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immediate suspension order against a drug distributor or a manufacturer is now in the words of the d.e.a.'s chief administrative law judge nearly possible. >> as you report in your series, the distribution companies themselves say this is not our fault, we're not doing this, this is doctors making bad prescribing decisions. don't blame us for this. >> right, well, this all began because there were a lot of bad doctors and a lot of clinics writing prescriptions and filling massive amounts of drugs. the d.e.a. would argue the drugs that were then being supplied downstream were coming from the distributors and the manufacturers and they knew exactly how many drugs they were selling. so say you have a pharmacy in your community that gets 10,000 oxycodone a month and all of a sudden they're ordering 100,000, that's a red flag and that's supposed to be reported to the d.e.a. and that's not happening. so the d.e.a. says you're not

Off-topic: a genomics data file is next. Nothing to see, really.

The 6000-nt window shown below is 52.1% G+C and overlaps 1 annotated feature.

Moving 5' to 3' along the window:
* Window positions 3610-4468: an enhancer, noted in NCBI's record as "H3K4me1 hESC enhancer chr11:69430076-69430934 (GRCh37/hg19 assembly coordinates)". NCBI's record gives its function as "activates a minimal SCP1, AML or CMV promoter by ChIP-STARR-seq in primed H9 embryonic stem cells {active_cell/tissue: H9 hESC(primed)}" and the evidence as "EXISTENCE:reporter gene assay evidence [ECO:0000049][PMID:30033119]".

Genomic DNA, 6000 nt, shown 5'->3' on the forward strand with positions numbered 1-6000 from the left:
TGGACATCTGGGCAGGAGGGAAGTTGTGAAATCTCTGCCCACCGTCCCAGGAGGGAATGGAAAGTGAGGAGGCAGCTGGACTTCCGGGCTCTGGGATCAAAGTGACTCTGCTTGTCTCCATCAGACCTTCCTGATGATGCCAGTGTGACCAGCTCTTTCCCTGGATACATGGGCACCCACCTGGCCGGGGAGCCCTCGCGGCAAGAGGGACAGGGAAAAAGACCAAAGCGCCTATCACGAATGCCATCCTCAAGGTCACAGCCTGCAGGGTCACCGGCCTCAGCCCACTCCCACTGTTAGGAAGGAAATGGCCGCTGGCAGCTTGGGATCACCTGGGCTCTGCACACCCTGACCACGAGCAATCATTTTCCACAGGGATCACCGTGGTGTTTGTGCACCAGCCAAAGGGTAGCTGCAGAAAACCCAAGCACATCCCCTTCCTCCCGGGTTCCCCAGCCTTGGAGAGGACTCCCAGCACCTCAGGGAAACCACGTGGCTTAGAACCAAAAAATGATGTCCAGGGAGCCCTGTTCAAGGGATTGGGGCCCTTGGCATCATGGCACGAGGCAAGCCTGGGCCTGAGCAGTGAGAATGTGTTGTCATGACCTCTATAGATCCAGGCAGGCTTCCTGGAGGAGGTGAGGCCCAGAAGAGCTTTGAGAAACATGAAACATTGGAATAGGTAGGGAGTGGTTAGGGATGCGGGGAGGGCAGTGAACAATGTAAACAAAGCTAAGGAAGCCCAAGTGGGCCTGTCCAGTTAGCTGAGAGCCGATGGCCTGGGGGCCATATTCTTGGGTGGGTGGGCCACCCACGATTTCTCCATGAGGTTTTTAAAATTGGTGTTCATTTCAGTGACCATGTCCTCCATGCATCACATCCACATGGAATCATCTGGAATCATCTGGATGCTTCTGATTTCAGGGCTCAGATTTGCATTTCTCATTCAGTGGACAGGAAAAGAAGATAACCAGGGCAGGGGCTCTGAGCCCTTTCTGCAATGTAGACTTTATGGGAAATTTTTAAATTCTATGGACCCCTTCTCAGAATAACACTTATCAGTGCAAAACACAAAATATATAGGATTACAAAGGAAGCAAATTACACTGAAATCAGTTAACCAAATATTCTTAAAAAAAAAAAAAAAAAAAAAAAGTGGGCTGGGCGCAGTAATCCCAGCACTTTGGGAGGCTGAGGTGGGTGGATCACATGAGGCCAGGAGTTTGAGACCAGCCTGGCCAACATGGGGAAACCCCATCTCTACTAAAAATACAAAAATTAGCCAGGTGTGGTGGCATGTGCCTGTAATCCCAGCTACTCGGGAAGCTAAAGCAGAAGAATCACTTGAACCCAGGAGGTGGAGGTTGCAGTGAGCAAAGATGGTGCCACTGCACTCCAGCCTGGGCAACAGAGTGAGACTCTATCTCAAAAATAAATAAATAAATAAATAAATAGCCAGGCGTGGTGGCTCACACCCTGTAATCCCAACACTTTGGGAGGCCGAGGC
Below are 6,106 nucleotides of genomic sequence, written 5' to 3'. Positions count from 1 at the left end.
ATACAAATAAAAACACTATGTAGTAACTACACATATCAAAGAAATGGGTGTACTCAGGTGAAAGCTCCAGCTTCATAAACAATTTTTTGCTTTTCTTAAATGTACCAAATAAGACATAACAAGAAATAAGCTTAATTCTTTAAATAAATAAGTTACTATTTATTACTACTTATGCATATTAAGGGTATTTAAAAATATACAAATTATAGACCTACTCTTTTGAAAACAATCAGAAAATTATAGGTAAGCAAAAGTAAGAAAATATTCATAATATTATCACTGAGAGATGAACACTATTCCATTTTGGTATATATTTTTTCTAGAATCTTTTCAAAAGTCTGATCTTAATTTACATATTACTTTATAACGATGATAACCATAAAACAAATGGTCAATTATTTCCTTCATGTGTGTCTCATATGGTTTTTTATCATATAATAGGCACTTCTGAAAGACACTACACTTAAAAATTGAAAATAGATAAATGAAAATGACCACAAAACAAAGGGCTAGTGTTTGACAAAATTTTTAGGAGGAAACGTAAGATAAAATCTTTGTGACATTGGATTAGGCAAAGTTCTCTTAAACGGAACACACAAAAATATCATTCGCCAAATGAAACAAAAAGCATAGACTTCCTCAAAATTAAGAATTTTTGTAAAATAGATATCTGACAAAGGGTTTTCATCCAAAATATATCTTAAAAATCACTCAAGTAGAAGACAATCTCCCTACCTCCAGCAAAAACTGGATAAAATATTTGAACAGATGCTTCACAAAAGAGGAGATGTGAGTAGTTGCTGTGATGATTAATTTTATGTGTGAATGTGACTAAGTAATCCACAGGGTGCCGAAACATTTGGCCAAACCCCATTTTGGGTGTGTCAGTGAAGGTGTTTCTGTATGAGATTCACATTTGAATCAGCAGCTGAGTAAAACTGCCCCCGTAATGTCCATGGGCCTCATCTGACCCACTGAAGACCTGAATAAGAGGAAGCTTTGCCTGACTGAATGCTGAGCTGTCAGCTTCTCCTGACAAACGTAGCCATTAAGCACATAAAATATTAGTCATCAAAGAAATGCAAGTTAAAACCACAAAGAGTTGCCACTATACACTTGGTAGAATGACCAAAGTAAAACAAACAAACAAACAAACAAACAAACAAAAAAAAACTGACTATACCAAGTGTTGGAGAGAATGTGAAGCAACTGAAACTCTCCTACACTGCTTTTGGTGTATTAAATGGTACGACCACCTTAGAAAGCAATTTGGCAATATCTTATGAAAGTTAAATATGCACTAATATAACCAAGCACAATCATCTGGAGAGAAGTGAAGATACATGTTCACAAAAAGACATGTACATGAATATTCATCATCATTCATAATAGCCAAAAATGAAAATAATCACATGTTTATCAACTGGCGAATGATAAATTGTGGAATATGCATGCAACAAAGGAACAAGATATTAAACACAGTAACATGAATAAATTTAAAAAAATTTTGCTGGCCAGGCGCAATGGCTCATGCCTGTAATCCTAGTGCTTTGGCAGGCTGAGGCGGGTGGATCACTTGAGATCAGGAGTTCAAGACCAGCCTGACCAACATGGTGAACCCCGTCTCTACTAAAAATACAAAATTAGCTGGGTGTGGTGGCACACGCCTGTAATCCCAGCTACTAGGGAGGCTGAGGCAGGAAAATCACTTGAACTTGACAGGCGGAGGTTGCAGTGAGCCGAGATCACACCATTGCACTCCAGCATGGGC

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following the law. they warned the distributors repeatedly they were not golg following the law, and said the distributors continued shipping the drugs, hundreds of millions of doses of drugs downstream and finally they started hitting them with suspension orders to help them stop the flow of the drugs. >> the other thing your report highlights is the revolving door in washington, sort of a textbook example where you had former d.e.a. officials who used to investigate the industry leave government service and work for the very service they used to investigate. in fact you report on an allegation that a former d.e.a. official helped write this legislation that took the weapons out of his former industry's hands. >> yes, exactly. we received documents through the freedom of information act and our sources. one of those documents shows that one of the key lawyers for the d.e.a. then went to industry, joined a law firm, started representing these drug companies and then he wrote the